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      Lipid Rafts and Alzheimer’s Disease: Protein-Lipid Interactions and Perturbation of Signaling


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          Lipid rafts are membrane domains, more ordered than the bulk membrane and enriched in cholesterol and sphingolipids. They represent a platform for protein-lipid and protein–protein interactions and for cellular signaling events. In addition to their normal functions, including membrane trafficking, ligand binding (including viruses), axonal development and maintenance of synaptic integrity, rafts have also been implicated in the pathogenesis of several neurodegenerative diseases including Alzheimer’s disease (AD). Lipid rafts promote interaction of the amyloid precursor protein (APP) with the secretase (BACE-1) responsible for generation of the amyloid β peptide, Aβ. Rafts also regulate cholinergic signaling as well as acetylcholinesterase and Aβ interaction. In addition, such major lipid raft components as cholesterol and GM1 ganglioside have been directly implicated in pathogenesis of the disease. Perturbation of lipid raft integrity can also affect various signaling pathways leading to cellular death and AD. In this review, we discuss modulation of APP cleavage by lipid rafts and their components, while also looking at more recent findings on the role of lipid rafts in signaling events.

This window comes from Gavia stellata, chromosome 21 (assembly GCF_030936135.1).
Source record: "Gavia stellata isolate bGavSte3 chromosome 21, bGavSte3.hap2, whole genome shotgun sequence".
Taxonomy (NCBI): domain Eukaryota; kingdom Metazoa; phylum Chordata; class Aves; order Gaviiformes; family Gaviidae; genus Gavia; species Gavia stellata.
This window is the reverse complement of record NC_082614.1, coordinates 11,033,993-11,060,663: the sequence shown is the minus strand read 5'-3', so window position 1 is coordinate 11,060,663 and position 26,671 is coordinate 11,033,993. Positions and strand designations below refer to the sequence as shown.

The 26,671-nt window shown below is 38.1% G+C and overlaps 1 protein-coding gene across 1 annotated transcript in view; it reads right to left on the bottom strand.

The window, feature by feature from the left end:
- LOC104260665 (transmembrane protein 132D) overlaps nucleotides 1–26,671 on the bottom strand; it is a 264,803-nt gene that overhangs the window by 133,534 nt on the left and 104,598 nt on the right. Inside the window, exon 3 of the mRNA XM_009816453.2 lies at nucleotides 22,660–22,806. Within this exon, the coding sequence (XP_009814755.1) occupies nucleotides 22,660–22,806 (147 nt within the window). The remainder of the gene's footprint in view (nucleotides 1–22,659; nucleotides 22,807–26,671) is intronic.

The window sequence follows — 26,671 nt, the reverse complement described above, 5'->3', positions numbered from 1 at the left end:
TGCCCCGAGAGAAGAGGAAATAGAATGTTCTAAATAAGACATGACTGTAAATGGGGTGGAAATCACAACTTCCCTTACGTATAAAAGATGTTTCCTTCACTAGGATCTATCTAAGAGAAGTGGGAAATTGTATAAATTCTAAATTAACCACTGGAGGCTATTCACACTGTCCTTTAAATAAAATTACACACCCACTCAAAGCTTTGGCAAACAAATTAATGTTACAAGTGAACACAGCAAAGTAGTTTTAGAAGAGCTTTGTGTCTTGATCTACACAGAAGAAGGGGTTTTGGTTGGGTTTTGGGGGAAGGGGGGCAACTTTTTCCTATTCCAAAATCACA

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          Inflammation and Alzheimer's disease.